On Otium, Yale PhD student Sarah Constantin writes about mathematics, cognitive science, philosophy, and more. Aside from a colorful graphic header image, Sarah keeps her blog simple. You can click on the button on the left to open the menu and access her About page, but the site is minimal, which keeps the focus on her prose.

On Syntax, you’ll find large, easy-to-read typography, and some nice touches for writers, like elegant displays of pullquotes:

As you can see on Sarah’s site, Syntax puts your writing in the spotlight.

Book Lite

Daniel Kay Hertz, a Chicago-based writer, discusses public policy and urban studies at City Notes. His site features a wide header image, fonts that are easy on the eyes, and a clutter-free, single-column look. He balances his text with visuals, and creates a pleasing reading experience.

Inspired by old-fashioned typography, Book Lite is clean and sophisticated, no matter how you customize it. Your widgets appear in your footer, keeping all of your extras in one place and allowing your writing to take center stage.

Duet

A notable feature of Duet, a premium theme, is its two-column layout, inspired by traditional print magazines. The design transforms your longer posts into professional pieces, which you can sample on The Squeaky Robot. Here, the Hanoi-based writer and traveler mixes images and text beautifully, seen on posts like “The Great Divide” as well as “A Single Story of Soviet Russia,” an archived favorite.

Another plus about Duet? It’s a solid theme for longform writers who produce as many photographs as they do words — you can set image and gallery post formats as well, which feature photographs proudly, as seen in these festival snapshots in Ba Vì National Park.

Other themes to consider:

  • With Manifest, you’ve got a number of post formats to display different types of content, from status to gallery formats. But its standard post format is as clean as can be — perfect to tell your stories and publish commentaries, with no distractions. See it on blogs like Voiced Over and Idiot Joy Showland.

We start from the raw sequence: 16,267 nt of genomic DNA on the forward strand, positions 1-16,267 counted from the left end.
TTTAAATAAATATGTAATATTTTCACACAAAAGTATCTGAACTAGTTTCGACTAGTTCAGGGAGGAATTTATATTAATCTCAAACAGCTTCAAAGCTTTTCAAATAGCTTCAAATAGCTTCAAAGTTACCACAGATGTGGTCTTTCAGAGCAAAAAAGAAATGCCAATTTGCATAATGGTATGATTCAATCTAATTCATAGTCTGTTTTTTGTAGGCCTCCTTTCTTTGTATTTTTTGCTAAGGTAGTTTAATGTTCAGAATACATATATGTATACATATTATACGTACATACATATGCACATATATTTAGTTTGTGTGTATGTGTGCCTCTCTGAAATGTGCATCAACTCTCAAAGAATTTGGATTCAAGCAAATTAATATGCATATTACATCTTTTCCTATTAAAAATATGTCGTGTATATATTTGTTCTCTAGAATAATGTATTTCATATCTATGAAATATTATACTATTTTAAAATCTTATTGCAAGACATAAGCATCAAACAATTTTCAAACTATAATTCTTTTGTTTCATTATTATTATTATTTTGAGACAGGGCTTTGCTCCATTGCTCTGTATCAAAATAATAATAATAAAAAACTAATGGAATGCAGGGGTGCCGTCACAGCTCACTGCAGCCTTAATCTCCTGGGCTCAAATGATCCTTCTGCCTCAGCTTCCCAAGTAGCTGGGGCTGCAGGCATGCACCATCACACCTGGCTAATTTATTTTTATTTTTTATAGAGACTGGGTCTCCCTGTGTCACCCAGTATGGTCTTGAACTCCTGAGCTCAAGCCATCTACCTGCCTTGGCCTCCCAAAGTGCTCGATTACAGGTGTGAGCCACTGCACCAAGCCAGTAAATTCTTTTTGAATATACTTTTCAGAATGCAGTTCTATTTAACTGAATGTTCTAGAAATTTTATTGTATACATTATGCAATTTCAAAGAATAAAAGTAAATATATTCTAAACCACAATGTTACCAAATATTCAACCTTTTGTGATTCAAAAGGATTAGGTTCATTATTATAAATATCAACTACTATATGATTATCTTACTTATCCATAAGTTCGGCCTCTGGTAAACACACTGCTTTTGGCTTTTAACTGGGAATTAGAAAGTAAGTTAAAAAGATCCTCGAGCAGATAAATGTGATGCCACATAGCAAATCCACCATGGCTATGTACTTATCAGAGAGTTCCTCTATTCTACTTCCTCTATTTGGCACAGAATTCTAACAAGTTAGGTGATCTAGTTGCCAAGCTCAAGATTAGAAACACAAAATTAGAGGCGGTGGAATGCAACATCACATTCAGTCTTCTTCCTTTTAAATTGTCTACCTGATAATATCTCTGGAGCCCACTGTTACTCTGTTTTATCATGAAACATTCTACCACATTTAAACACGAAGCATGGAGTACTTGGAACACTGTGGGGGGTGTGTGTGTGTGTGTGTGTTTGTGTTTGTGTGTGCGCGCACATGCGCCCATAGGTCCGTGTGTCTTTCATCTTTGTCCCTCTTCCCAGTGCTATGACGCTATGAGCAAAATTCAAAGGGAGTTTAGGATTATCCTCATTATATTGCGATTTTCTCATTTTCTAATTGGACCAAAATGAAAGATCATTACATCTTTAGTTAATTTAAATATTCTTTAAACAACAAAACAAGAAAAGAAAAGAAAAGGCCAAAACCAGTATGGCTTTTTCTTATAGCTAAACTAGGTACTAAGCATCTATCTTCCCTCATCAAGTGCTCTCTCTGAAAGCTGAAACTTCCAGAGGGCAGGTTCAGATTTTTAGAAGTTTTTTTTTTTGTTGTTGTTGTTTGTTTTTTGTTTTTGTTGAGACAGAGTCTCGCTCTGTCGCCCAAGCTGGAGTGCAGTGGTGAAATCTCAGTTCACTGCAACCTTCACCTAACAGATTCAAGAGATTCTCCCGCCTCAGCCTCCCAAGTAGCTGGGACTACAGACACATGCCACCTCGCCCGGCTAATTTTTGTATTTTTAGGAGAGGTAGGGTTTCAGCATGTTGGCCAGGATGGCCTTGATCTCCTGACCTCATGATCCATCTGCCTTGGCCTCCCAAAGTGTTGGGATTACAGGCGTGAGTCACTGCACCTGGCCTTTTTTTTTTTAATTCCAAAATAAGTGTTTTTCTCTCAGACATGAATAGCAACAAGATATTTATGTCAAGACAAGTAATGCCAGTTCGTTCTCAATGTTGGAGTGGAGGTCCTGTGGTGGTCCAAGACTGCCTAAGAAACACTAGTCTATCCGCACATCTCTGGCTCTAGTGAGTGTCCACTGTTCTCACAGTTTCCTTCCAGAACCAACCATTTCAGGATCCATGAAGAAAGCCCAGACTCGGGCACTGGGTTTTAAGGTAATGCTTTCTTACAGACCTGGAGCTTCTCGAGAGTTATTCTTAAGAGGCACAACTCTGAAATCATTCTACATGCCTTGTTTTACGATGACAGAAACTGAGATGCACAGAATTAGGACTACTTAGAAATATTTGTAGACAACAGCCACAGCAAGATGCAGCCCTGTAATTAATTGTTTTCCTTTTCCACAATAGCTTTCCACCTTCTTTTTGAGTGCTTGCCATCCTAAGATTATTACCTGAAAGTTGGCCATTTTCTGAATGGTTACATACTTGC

• Hemingway Rewritten, launched earlier this year, has quickly become a favorite among WordPress.com bloggers, with its parallax-scrolling header and bold yet sophisticated font choices. See it in action on Blog of the Courtier. The theme’s full-width page template offers even more real estate, in case you’d like to feature your best writing on static pages.
  • A very stylized theme, Esquire might not be appropriate for everyone, but for those who do activate it, it’s often a perfect fit. Esquire‘s out-of-the-box accents — from the red drop cap to the yellow menu box on the left — look great on Jessica Lee’s blog, Road Essays, where she publishes travel nonfiction narrative.

Filed under: Themes, WordPress.com, Writing
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Longreads’ Best of WordPress, Vol. 1

Here’s the first official edition of Longreads’ Best of WordPress! We’ve scoured 22% of the internet to create a reading list of great storytelling — from publishers you already know and love, to some that you may be discovering for the first time.